Gastrointestinal: weight gain (can be substantial, and may or may not be associated with increased appetite); nausea; vomiting; abdominal pains; diarrhea.

Genitourinary: polyuria (urinating excessively) and polydipsia (feeling thirsty) (this occurs commonly and is not concerning so long as renal functions remain normal); urinary urgency; renal impairment (see serious side-effects); impotence/ sexual dysfunction (rare and not permanent).

Hematologic: leukocytosis (increased levels of white blood cells).

Muskulosceletal: muscular weakness.

Common side-effects of Lithium

Nausea, abdominal pains, fatigue, weight gain, hand tremors, frequent urination, mental slowing, hypothyroidism (can be corrected with Synthroid).

Rare but serious side-effects of Lithium

  • Kidney problems: More likely with long-term Lithium use, and can include glomerulonephritis, nephrogenic diabetes insipidus, and kidney failure.  These problems are prevented by measuring renal functions every few months (see below) and discontinuing Lithium if early signs of renal impairment are found.
  • Cardiac arrythmias: Includes T-wave flattening and inversion, bradycardia, and sick sinus syndrome. Regular medical monitoring should pick-up any of these changes before they become severe.
  • Intracranial hypertension (pseudotumor cerebri): This is exceedingly rare.
  • Seizures: This is very rare, and usually occurs in the context of Lithium toxicity.

Lithium toxicity

When Lithium reaches high concentrations in the body it can give rise to a toxicity syndrome, which includes:

Coarse tremor, slurred speech, unsteadiness, lethargy, confusion, nausea, vomiting, polyuria, myoclonus, seizures, and delirium. If not treated, this can lead to coma and death.

Lithium toxicity is a medical emergency, and individuals who show signs of this syndrome will need to stop their Lithium immediately and to be brought to the hospital for medical monitoring and stabilization.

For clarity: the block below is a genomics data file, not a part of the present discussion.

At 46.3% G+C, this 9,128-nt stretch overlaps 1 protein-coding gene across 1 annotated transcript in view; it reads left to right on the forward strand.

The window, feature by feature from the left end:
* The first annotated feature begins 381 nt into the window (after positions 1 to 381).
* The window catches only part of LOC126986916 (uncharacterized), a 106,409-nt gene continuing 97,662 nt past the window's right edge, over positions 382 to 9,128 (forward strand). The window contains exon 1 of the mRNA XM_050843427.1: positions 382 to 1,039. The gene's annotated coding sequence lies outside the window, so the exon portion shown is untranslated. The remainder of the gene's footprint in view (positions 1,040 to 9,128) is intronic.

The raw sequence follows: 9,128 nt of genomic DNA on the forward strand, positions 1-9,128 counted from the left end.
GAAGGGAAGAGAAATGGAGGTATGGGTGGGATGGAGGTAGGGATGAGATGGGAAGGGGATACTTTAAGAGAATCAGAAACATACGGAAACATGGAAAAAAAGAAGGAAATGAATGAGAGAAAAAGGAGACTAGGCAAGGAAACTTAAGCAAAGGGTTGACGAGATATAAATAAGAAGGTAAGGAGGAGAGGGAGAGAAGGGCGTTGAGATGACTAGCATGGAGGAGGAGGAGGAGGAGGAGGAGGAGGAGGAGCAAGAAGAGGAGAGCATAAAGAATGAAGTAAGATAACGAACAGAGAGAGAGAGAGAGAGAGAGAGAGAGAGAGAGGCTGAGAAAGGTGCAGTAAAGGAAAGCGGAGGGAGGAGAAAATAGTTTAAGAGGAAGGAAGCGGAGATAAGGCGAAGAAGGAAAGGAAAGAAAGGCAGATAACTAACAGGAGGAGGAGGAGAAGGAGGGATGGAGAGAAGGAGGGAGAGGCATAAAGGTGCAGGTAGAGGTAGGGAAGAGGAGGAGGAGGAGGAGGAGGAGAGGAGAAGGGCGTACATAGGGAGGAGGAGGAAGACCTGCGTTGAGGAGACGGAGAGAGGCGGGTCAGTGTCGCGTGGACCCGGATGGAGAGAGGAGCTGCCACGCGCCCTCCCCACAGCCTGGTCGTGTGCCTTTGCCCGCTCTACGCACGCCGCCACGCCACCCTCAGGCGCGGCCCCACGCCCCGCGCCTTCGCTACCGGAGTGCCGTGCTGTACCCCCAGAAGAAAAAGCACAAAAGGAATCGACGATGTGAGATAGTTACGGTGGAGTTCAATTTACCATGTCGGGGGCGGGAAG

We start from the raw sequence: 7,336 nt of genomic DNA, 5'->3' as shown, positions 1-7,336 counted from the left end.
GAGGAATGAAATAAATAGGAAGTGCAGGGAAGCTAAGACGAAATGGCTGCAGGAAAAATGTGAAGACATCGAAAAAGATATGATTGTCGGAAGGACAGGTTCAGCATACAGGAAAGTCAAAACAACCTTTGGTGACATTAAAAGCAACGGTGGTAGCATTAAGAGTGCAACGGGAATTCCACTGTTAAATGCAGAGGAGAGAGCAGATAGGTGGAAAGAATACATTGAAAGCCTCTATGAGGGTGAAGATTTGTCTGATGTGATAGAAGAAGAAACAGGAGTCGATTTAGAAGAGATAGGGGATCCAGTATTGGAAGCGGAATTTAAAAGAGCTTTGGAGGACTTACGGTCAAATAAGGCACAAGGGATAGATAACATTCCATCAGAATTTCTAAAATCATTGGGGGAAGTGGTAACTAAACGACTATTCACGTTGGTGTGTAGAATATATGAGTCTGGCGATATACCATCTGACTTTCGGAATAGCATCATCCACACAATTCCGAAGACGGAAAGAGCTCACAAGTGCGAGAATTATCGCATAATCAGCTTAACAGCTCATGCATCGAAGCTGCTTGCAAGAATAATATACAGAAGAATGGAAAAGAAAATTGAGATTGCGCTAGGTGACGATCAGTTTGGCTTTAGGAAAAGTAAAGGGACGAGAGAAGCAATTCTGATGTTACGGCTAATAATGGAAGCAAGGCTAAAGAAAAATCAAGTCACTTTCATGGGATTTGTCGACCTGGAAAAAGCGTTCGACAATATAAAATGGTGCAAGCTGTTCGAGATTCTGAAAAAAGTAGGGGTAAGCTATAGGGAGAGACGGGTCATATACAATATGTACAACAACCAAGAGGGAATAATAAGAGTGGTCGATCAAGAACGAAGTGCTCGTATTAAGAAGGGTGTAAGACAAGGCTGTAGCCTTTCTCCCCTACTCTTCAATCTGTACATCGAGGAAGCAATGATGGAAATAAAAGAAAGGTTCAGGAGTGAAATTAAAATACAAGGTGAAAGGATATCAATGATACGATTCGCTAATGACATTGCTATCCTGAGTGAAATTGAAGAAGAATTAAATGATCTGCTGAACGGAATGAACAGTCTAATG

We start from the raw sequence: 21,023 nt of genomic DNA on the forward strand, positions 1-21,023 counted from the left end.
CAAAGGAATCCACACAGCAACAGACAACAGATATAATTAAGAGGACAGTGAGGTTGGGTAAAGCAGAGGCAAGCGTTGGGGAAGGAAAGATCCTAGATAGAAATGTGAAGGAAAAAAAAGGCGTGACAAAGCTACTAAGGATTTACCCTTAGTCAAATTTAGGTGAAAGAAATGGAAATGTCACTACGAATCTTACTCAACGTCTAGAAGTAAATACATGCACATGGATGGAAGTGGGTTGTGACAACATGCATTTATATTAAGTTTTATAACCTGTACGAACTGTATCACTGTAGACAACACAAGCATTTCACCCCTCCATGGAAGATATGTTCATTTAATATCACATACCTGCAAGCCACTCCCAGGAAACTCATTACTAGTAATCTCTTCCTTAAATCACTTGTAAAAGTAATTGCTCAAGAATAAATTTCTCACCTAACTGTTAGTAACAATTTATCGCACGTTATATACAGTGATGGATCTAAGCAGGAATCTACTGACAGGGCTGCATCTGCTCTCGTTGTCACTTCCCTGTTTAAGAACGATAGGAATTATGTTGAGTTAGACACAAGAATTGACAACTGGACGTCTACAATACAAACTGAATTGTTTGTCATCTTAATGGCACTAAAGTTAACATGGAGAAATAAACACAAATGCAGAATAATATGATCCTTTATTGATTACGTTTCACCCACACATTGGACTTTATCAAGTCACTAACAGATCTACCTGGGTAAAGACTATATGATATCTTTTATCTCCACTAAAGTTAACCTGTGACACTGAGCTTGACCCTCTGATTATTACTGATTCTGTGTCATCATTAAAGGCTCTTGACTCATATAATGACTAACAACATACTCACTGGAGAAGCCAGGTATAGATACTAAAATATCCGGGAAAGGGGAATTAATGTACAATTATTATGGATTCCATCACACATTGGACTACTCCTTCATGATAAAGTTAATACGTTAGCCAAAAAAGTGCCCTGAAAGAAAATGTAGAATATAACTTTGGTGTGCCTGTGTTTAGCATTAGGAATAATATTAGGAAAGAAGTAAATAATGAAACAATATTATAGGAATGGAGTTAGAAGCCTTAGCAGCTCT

Lithium toxicity is usually associated with serum concentrations above 1.5 mmol/L. However, this cut-off level is not absolute, and Lithium toxicity can occur when serum levels are normal or even low [ref]. This is because intracellular Lithium concentrations in neurons can become elevated even when blood serum levels appear normal. This can be detected by measuring intracellular red blood cell Lithium levels, though many hospitals will not be equipped to perform this test. As a result, Lithium toxicity remains a clinical diagnosis and should be suspected whenever patients show the above symptoms.

Lithium and pregnancy

Lithium can lead to serious cardiac malformations of the fetus, including Epstein's anomaly, in 0.1% of cases, which is 20 times the risk in the general population.  This risk is highest when Lithium used in 1st trimester.  In 4-12% of cases, there can be polyhydramnios, premature delivery, floppy baby syndrome, thyroid abnormalities, and diabetes insipidus.

Treating sexual side-effects of Lithium in men

Sexual side-effects, including erectile difficulties, are rare, but can occur. One study found that using Aspirin 240mg daily can alleviate these side-effects in men [ref].

Medical Monitoring for Lithium

Before starting Lithium, and then every six months, the following laboratory tests should be performed in order to monitor for the development of serious side-effects:

  • Renal function tests, including serum creatinine to calculate eGFR, and urinalysis to assess specific gravity and proteinuria [ref].
  • Electrolytes
  • Calcium levels (to monitor for hyperparathyroidism and renal impairment)
  • Thyroid function tests, including TSH, T3, and T4
  • Complete Blood Count (to monitor for leukocytosis)
  • Electrocardiogram in individuals above age 50 (to monitor for cardiac arrhythmias)
  • Consider pregnancy tests

Drug Interactions with Lithium

Substances that can increase Lithium levels include:

  • Non-steroidal anti-inflammatory drugs (NSAIDs) like Aspirin and Ibuprofen
  • Thiazide diuretics
  • Potassium-sparing diuretics (Spironolactone)
  • ACE-inhibitors
  • Loop diuretics (Furosemide)

Substances that can lower Lithium levels include:

  • Osmotic diuretics
  • Xanthines/ theophyllines (including Caffeine)
  • Carbonic anhydrase inhibitors (Acetazolamide)